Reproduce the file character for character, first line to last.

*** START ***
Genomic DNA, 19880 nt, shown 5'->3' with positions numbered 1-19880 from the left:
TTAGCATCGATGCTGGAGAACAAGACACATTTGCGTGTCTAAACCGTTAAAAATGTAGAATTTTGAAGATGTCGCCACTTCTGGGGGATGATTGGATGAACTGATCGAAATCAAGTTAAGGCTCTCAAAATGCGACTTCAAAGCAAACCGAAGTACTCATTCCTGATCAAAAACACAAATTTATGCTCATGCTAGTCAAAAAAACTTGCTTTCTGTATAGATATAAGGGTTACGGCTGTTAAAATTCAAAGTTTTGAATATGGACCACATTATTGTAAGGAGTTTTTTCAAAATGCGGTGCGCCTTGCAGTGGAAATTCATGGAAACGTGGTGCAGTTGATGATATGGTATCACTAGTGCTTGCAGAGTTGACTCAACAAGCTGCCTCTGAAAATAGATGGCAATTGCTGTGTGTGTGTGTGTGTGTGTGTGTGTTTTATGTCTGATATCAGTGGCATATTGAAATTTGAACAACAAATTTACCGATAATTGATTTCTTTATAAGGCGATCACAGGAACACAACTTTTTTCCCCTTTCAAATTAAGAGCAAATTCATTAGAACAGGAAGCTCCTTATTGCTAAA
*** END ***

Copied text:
Genomic DNA, 19880 nt, shown 5'->3' with positions numbered 1-19880 from the left:
TTAGCATCGATGCTGGAGAACAAGACACATTTGCGTGTCTAAACCGTTAAAAATGTAGAATTTTGAAGATGTCGCCACTTCTGGGGGATGATTGGATGAACTGATCGAAATCAAGTTAAGGCTCTCAAAATGCGACTTCAAAGCAAACCGAAGTACTCATTCCTGATCAAAAACACAAATTTATGCTCATGCTAGTCAAAAAAACTTGCTTTCTGTATAGATATAAGGGTTACGGCTGTTAAAATTCAAAGTTTTGAATATGGACCACATTATTGTAAGGAGTTTTTTCAAAATGCGGTGCGCCTTGCAGTGGAAATTCATGGAAACGTGGTGCAGTTGATGATATGGTATCACTAGTGCTTGCAGAGTTGACTCAACAAGCTGCCTCTGAAAATAGATGGCAATTGCTGTGTGTGTGTGTGTGTGTGTGTGTGTTTTATGTCTGATATCAGTGGCATATTGAAATTTGAACAACAAATTTACCGATAATTGATTTCTTTATAAGGCGATCACAGGAACACAACTTTTTTCCCCTTTCAAATTAAGAGCAAATTCATTAGAACAGGAAGCTCCTTATTGCTAAA